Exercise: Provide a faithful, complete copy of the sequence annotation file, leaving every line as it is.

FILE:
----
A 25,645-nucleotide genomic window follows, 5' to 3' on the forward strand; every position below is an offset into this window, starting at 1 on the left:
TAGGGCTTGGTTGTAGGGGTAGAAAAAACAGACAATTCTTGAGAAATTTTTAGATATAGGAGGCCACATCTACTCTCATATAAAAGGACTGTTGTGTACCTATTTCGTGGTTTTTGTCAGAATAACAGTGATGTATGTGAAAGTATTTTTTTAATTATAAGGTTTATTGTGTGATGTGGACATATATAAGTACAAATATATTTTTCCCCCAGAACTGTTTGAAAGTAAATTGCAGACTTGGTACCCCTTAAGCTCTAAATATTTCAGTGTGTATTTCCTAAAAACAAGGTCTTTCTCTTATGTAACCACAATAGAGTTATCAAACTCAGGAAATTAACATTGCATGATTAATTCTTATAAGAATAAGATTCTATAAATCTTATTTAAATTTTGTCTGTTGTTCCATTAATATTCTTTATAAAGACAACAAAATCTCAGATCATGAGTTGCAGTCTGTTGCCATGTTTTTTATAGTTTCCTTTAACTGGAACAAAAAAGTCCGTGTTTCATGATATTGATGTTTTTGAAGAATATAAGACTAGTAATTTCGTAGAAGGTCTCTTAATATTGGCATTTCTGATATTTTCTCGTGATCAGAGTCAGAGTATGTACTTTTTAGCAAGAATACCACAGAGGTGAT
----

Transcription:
A 25,645-nucleotide genomic window follows, 5' to 3' on the forward strand; every position below is an offset into this window, starting at 1 on the left:
TAGGGCTTGGTTGTAGGGGTAGAAAAAACAGACAATTCTTGAGAAATTTTTAGATATAGGAGGCCACATCTACTCTCATATAAAAGGACTGTTGTGTACCTATTTCGTGGTTTTTGTCAGAATAACAGTGATGTATGTGAAAGTATTTTTTTAATTATAAGGTTTATTGTGTGATGTGGACATATATAAGTACAAATATATTTTTCCCCCAGAACTGTTTGAAAGTAAATTGCAGACTTGGTACCCCTTAAGCTCTAAATATTTCAGTGTGTATTTCCTAAAAACAAGGTCTTTCTCTTATGTAACCACAATAGAGTTATCAAACTCAGGAAATTAACATTGCATGATTAATTCTTATAAGAATAAGATTCTATAAATCTTATTTAAATTTTGTCTGTTGTTCCATTAATATTCTTTATAAAGACAACAAAATCTCAGATCATGAGTTGCAGTCTGTTGCCATGTTTTTTATAGTTTCCTTTAACTGGAACAAAAAAGTCCGTGTTTCATGATATTGATGTTTTTGAAGAATATAAGACTAGTAATTTCGTAGAAGGTCTCTTAATATTGGCATTTCTGATATTTTCTCGTGATCAGAGTCAGAGTATGTACTTTTTAGCAAGAATACCACAGAGGTGAT